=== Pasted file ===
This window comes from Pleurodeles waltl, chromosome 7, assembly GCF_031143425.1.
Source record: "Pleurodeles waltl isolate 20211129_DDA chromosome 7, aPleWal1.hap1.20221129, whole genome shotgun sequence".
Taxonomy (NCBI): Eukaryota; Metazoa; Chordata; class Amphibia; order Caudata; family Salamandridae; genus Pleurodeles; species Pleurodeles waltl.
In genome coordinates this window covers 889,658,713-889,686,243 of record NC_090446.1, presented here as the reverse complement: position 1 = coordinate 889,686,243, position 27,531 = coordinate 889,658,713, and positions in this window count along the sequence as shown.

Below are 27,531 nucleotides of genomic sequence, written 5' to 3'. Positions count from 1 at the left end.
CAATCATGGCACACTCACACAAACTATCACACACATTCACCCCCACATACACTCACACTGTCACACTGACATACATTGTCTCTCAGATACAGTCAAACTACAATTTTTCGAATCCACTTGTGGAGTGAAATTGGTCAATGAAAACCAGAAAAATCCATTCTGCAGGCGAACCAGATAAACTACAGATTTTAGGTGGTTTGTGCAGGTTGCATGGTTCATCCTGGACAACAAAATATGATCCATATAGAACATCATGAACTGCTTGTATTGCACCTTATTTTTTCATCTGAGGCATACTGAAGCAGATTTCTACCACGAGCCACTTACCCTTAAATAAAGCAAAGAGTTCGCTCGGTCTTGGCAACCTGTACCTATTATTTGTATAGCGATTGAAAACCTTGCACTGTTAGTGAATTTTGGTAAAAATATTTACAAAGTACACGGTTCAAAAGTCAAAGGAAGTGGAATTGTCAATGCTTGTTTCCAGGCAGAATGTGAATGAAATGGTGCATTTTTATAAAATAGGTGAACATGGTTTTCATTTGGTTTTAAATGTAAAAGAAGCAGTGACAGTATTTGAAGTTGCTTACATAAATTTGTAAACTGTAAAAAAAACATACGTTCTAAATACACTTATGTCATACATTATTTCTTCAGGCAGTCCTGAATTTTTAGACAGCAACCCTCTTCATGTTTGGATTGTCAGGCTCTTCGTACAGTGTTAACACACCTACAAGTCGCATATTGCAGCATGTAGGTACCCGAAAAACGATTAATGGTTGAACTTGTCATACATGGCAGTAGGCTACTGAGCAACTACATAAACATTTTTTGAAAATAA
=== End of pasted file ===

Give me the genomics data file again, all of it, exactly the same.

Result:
This window comes from Pleurodeles waltl, chromosome 7, assembly GCF_031143425.1.
Source record: "Pleurodeles waltl isolate 20211129_DDA chromosome 7, aPleWal1.hap1.20221129, whole genome shotgun sequence".
Taxonomy (NCBI): Eukaryota; Metazoa; Chordata; class Amphibia; order Caudata; family Salamandridae; genus Pleurodeles; species Pleurodeles waltl.
In genome coordinates this window covers 889,658,713-889,686,243 of record NC_090446.1, presented here as the reverse complement: position 1 = coordinate 889,686,243, position 27,531 = coordinate 889,658,713, and positions in this window count along the sequence as shown.

Below are 27,531 nucleotides of genomic sequence, written 5' to 3'. Positions count from 1 at the left end.
CAATCATGGCACACTCACACAAACTATCACACACATTCACCCCCACATACACTCACACTGTCACACTGACATACATTGTCTCTCAGATACAGTCAAACTACAATTTTTCGAATCCACTTGTGGAGTGAAATTGGTCAATGAAAACCAGAAAAATCCATTCTGCAGGCGAACCAGATAAACTACAGATTTTAGGTGGTTTGTGCAGGTTGCATGGTTCATCCTGGACAACAAAATATGATCCATATAGAACATCATGAACTGCTTGTATTGCACCTTATTTTTTCATCTGAGGCATACTGAAGCAGATTTCTACCACGAGCCACTTACCCTTAAATAAAGCAAAGAGTTCGCTCGGTCTTGGCAACCTGTACCTATTATTTGTATAGCGATTGAAAACCTTGCACTGTTAGTGAATTTTGGTAAAAATATTTACAAAGTACACGGTTCAAAAGTCAAAGGAAGTGGAATTGTCAATGCTTGTTTCCAGGCAGAATGTGAATGAAATGGTGCATTTTTATAAAATAGGTGAACATGGTTTTCATTTGGTTTTAAATGTAAAAGAAGCAGTGACAGTATTTGAAGTTGCTTACATAAATTTGTAAACTGTAAAAAAAACATACGTTCTAAATACACTTATGTCATACATTATTTCTTCAGGCAGTCCTGAATTTTTAGACAGCAACCCTCTTCATGTTTGGATTGTCAGGCTCTTCGTACAGTGTTAACACACCTACAAGTCGCATATTGCAGCATGTAGGTACCCGAAAAACGATTAATGGTTGAACTTGTCATACATGGCAGTAGGCTACTGAGCAACTACATAAACATTTTTTGAAAATAA